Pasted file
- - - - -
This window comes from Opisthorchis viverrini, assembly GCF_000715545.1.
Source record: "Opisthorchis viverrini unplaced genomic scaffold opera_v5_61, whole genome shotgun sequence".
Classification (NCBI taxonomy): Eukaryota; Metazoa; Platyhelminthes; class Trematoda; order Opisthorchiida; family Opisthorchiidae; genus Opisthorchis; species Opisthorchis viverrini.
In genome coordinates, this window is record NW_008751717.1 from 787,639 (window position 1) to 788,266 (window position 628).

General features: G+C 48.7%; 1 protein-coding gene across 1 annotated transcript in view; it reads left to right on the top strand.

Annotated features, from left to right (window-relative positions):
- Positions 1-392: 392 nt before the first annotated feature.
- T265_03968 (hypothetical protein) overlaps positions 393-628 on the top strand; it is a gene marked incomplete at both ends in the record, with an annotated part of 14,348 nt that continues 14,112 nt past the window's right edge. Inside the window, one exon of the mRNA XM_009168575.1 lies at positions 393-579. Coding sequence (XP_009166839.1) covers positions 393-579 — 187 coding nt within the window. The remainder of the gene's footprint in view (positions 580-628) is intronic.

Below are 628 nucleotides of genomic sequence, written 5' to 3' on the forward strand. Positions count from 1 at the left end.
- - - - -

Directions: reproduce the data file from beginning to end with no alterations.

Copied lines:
This window comes from Opisthorchis viverrini, assembly GCF_000715545.1.
Source record: "Opisthorchis viverrini unplaced genomic scaffold opera_v5_61, whole genome shotgun sequence".
Classification (NCBI taxonomy): Eukaryota; Metazoa; Platyhelminthes; class Trematoda; order Opisthorchiida; family Opisthorchiidae; genus Opisthorchis; species Opisthorchis viverrini.
In genome coordinates, this window is record NW_008751717.1 from 787,639 (window position 1) to 788,266 (window position 628).

General features: G+C 48.7%; 1 protein-coding gene across 1 annotated transcript in view; it reads left to right on the top strand.

Annotated features, from left to right (window-relative positions):
- Positions 1-392: 392 nt before the first annotated feature.
- T265_03968 (hypothetical protein) overlaps positions 393-628 on the top strand; it is a gene marked incomplete at both ends in the record, with an annotated part of 14,348 nt that continues 14,112 nt past the window's right edge. Inside the window, one exon of the mRNA XM_009168575.1 lies at positions 393-579. Coding sequence (XP_009166839.1) covers positions 393-579 — 187 coding nt within the window. The remainder of the gene's footprint in view (positions 580-628) is intronic.

Below are 628 nucleotides of genomic sequence, written 5' to 3' on the forward strand. Positions count from 1 at the left end.